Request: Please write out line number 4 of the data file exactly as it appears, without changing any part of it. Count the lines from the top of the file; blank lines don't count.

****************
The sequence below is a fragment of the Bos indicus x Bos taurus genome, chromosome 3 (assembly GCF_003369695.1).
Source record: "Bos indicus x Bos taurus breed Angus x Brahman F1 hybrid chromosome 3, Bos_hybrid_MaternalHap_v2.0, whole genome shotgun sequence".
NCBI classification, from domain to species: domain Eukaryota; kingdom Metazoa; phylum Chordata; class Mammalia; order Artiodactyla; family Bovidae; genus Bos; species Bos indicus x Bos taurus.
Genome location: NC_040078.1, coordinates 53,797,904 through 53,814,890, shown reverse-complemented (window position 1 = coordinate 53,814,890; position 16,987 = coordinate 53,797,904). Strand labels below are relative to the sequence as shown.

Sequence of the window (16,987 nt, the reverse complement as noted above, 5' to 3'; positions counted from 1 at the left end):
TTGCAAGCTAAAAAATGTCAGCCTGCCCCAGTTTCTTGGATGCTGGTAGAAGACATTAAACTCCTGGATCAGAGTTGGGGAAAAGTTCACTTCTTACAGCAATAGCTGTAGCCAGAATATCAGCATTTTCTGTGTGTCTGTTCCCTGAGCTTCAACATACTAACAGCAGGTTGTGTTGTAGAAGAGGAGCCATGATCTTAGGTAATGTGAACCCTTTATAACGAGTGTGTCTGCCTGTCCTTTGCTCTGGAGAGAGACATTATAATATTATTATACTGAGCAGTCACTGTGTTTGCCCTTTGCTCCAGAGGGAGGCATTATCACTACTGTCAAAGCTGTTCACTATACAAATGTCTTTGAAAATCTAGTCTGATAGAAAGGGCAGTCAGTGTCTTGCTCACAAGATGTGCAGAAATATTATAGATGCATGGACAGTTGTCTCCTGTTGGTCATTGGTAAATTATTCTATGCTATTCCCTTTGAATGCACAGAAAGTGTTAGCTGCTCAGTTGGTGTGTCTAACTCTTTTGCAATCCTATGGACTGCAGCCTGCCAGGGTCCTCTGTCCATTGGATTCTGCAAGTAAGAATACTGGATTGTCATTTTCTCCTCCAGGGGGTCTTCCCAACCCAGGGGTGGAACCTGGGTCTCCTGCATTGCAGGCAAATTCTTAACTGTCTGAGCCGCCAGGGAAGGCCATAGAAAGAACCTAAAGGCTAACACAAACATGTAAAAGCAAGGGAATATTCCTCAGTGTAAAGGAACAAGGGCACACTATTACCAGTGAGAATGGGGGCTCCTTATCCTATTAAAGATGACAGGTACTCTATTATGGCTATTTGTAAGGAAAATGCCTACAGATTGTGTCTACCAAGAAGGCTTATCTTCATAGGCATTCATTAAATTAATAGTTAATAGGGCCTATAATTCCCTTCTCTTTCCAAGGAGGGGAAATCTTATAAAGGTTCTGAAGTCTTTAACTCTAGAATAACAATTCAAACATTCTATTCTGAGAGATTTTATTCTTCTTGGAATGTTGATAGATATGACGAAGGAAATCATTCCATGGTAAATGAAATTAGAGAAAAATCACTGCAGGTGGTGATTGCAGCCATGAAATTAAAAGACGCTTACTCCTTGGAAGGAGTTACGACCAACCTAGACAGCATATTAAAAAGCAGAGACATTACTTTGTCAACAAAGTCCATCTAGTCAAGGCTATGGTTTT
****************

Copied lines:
Genome location: NC_040078.1, coordinates 53,797,904 through 53,814,890, shown reverse-complemented (window position 1 = coordinate 53,814,890; position 16,987 = coordinate 53,797,904). Strand labels below are relative to the sequence as shown.